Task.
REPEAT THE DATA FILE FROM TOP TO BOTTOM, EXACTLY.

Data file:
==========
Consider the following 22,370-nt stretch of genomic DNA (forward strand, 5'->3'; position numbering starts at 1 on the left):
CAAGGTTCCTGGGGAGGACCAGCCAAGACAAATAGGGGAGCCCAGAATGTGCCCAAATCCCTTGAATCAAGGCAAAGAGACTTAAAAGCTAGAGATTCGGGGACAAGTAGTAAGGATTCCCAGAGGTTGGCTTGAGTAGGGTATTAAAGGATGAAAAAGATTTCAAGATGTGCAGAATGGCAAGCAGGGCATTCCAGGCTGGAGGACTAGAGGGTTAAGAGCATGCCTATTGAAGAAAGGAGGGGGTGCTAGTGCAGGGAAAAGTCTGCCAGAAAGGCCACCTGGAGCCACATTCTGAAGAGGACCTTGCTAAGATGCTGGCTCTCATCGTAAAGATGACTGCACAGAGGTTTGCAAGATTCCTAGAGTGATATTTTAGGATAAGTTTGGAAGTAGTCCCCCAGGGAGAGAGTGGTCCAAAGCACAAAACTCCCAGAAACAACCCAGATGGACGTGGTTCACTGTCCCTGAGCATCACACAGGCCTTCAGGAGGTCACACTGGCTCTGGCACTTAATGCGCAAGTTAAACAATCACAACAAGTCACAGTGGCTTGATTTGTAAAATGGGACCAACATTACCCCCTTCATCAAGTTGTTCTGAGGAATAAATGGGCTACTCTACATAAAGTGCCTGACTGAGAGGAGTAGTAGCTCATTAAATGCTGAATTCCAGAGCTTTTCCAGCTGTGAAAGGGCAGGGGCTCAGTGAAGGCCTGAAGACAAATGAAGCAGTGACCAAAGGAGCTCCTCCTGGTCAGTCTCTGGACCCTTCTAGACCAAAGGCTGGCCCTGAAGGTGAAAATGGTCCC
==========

Consider the following 22,370-nt stretch of genomic DNA (forward strand, 5'->3'; position numbering starts at 1 on the left):
CAAGGTTCCTGGGGAGGACCAGCCAAGACAAATAGGGGAGCCCAGAATGTGCCCAAATCCCTTGAATCAAGGCAAAGAGACTTAAAAGCTAGAGATTCGGGGACAAGTAGTAAGGATTCCCAGAGGTTGGCTTGAGTAGGGTATTAAAGGATGAAAAAGATTTCAAGATGTGCAGAATGGCAAGCAGGGCATTCCAGGCTGGAGGACTAGAGGGTTAAGAGCATGCCTATTGAAGAAAGGAGGGGGTGCTAGTGCAGGGAAAAGTCTGCCAGAAAGGCCACCTGGAGCCACATTCTGAAGAGGACCTTGCTAAGATGCTGGCTCTCATCGTAAAGATGACTGCACAGAGGTTTGCAAGATTCCTAGAGTGATATTTTAGGATAAGTTTGGAAGTAGTCCCCCAGGGAGAGAGTGGTCCAAAGCACAAAACTCCCAGAAACAACCCAGATGGACGTGGTTCACTGTCCCTGAGCATCACACAGGCCTTCAGGAGGTCACACTGGCTCTGGCACTTAATGCGCAAGTTAAACAATCACAACAAGTCACAGTGGCTTGATTTGTAAAATGGGACCAACATTACCCCCTTCATCAAGTTGTTCTGAGGAATAAATGGGCTACTCTACATAAAGTGCCTGACTGAGAGGAGTAGTAGCTCATTAAATGCTGAATTCCAGAGCTTTTCCAGCTGTGAAAGGGCAGGGGCTCAGTGAAGGCCTGAAGACAAATGAAGCAGTGACCAAAGGAGCTCCTCCTGGTCAGTCTCTGGACCCTTCTAGACCAAAGGCTGGCCCTGAAGGTGAAAATGGTCCC